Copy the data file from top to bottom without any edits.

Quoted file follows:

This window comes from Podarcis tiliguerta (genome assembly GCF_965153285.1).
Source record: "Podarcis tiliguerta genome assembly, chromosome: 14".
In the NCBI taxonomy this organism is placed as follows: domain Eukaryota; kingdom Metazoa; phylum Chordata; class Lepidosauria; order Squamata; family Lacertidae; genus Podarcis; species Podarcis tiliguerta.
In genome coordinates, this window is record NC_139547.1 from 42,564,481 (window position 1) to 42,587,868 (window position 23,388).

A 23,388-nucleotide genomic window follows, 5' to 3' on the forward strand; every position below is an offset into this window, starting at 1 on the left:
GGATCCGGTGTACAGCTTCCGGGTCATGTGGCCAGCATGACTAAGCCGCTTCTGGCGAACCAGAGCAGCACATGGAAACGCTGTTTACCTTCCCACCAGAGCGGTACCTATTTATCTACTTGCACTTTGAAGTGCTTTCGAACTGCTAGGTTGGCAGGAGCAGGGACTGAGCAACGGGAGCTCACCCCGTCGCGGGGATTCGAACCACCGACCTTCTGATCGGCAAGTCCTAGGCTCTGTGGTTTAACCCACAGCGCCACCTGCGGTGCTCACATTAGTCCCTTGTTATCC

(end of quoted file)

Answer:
This window comes from Podarcis tiliguerta (genome assembly GCF_965153285.1).
Source record: "Podarcis tiliguerta genome assembly, chromosome: 14".
In the NCBI taxonomy this organism is placed as follows: domain Eukaryota; kingdom Metazoa; phylum Chordata; class Lepidosauria; order Squamata; family Lacertidae; genus Podarcis; species Podarcis tiliguerta.
In genome coordinates, this window is record NC_139547.1 from 42,564,481 (window position 1) to 42,587,868 (window position 23,388).

A 23,388-nucleotide genomic window follows, 5' to 3' on the forward strand; every position below is an offset into this window, starting at 1 on the left:
GGATCCGGTGTACAGCTTCCGGGTCATGTGGCCAGCATGACTAAGCCGCTTCTGGCGAACCAGAGCAGCACATGGAAACGCTGTTTACCTTCCCACCAGAGCGGTACCTATTTATCTACTTGCACTTTGAAGTGCTTTCGAACTGCTAGGTTGGCAGGAGCAGGGACTGAGCAACGGGAGCTCACCCCGTCGCGGGGATTCGAACCACCGACCTTCTGATCGGCAAGTCCTAGGCTCTGTGGTTTAACCCACAGCGCCACCTGCGGTGCTCACATTAGTCCCTTGTTATCC